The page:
Fallen Australian payroll-services-for-contractors company Plutus Payroll convinced clients and staff that it had hit upon a business model that let it fund free payroll services with clever money market plays, commission deals with financial services companies and by selling workers' details to marketers.
But those revenue sources appear to have been a fantasy as Plutus has since been named as a vehicle used to perpetrate an AU$165m (US$122.5m, £94.5m) tax fraud scheme.
The Register has today spoken with several tech contractors who used Plutus for its payroll services. All requested anonymity, as they did not wish to be named now the case has become so prominent.
Most said that Plutus was attractive because it charged no fees compared to the 2.5 per cent of salary typically charged by payroll providers. Contractors told us that Plutus did a really good job - they were paid on time and the company had an excellent reputation in the industry. Several contractors told us they signed up after friends and colleagues raved about Plutus' service.
Plutus also put money in their pockets. One contractor told us she received a pre-paid credit card loaded with AU$100 for every month she stayed with the company. Such largesse suggested a thriving company.
Other contractors were given free or heavily-discounted private health insurance, saving them hundreds of dollars a month. Plutus also introduced its clients to financial services companies that helped customers to create salary packages that included leased cars. The Register has seen a Plutus client's pay slip that includes a salary sacrifice scheme for a new Apple Mac.
Such salary packaging is a staple of the industry and the contractors we spoke to said they saw Plutus' ability to organise leases or insurance as a sign of its competence and bona fides.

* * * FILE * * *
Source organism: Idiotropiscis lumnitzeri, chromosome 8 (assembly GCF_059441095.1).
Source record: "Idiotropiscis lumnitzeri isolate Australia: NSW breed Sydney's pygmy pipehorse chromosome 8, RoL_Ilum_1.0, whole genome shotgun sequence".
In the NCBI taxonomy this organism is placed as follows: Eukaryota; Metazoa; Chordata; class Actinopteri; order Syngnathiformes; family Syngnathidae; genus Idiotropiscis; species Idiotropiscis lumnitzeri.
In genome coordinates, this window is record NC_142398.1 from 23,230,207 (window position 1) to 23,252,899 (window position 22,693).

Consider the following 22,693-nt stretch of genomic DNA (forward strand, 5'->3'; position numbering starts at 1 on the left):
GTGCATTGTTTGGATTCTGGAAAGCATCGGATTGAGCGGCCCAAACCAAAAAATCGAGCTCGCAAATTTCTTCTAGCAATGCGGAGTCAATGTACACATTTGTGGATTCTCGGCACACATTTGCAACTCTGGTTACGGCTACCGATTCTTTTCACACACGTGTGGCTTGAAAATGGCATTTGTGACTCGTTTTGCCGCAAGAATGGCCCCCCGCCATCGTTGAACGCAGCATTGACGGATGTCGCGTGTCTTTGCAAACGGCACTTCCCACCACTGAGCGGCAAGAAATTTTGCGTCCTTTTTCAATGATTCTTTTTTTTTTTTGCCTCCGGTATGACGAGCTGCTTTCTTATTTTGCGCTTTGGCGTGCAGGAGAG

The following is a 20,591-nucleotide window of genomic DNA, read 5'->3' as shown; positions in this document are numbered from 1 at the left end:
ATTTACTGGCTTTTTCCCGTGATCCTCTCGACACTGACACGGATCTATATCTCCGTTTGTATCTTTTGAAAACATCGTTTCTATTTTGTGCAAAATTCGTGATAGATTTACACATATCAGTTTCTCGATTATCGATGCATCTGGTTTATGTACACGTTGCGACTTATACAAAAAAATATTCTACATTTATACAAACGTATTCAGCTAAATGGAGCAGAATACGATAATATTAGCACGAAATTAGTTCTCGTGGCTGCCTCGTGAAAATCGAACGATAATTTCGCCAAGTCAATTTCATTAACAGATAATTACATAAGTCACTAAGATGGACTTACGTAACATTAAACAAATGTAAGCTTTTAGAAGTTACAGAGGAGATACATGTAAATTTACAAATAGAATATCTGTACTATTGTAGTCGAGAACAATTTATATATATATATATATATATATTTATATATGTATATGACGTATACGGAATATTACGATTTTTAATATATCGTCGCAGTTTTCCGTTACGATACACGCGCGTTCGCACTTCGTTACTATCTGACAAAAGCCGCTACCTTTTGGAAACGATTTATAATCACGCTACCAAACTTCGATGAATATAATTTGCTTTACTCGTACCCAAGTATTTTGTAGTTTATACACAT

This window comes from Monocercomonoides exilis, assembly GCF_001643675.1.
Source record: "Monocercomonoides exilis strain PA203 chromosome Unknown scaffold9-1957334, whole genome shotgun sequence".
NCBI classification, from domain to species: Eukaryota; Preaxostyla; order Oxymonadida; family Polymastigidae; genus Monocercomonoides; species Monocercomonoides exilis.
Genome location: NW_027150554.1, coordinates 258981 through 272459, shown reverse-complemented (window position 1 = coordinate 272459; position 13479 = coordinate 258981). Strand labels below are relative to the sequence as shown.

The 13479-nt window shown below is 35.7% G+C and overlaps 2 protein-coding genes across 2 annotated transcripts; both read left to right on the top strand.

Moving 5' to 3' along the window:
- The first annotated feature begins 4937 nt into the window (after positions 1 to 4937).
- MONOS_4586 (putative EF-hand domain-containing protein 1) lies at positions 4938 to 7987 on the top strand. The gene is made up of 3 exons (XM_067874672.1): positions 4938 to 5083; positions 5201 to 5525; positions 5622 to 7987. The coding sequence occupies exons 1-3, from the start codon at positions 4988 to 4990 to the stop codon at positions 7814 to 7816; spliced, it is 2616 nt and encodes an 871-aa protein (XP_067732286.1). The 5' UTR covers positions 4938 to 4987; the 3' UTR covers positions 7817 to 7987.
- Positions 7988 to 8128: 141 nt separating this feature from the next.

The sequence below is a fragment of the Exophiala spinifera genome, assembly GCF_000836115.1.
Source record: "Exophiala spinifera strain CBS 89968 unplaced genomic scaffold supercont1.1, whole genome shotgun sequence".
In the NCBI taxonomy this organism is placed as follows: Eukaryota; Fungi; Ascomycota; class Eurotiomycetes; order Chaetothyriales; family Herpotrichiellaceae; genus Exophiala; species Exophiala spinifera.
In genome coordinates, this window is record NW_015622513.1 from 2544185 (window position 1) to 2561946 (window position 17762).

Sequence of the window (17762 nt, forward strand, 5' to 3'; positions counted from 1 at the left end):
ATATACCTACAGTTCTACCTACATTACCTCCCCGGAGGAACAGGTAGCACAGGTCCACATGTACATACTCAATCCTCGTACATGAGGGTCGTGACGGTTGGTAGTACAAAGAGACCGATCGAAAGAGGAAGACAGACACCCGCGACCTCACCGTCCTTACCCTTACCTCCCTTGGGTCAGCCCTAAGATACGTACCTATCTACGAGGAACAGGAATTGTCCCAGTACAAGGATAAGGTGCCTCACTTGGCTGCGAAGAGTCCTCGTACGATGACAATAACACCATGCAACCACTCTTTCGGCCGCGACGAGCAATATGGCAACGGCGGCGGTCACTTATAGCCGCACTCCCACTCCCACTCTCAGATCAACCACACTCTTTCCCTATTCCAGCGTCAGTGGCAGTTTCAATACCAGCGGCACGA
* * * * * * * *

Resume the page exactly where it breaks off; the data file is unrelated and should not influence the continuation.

A few of the contractors El Reg contacted said they did pause to wonder if Plutus was perhaps a bit too good to be true and asked the company how it was able to offer free services. Plutus staff would explain that the company received commissions from financial services companies and would also on-sell their data to third parties and that they could expect to receive offers from marketers. Commissions of this type are common in Australia and as tech contractors can earn very good wages down under it's entirely conceivable that marketers would clamour for their contact details.
An email a Plutus Payroll worker sent to a contractor, explaining the benefits the company offered
None of the contractors we spoke to ever received any approaches by marketers, but none smelled a rat – perhaps because who notices the absence of spammy email or cold calls?
Those we spoke to generally said that once Plutus explained its business model, it sounded plausible at a time when businesses can seemingly thrive by funnelling referrals to insurance companies, affiliate marketing or providing data to enhance online advertising. That Plutus offered a no-nonsense service, delivered by pleasant and responsive people, completed the picture of a dare-we-say-it disruptive business that looked to have found a way to shake up Australia's payroll industry.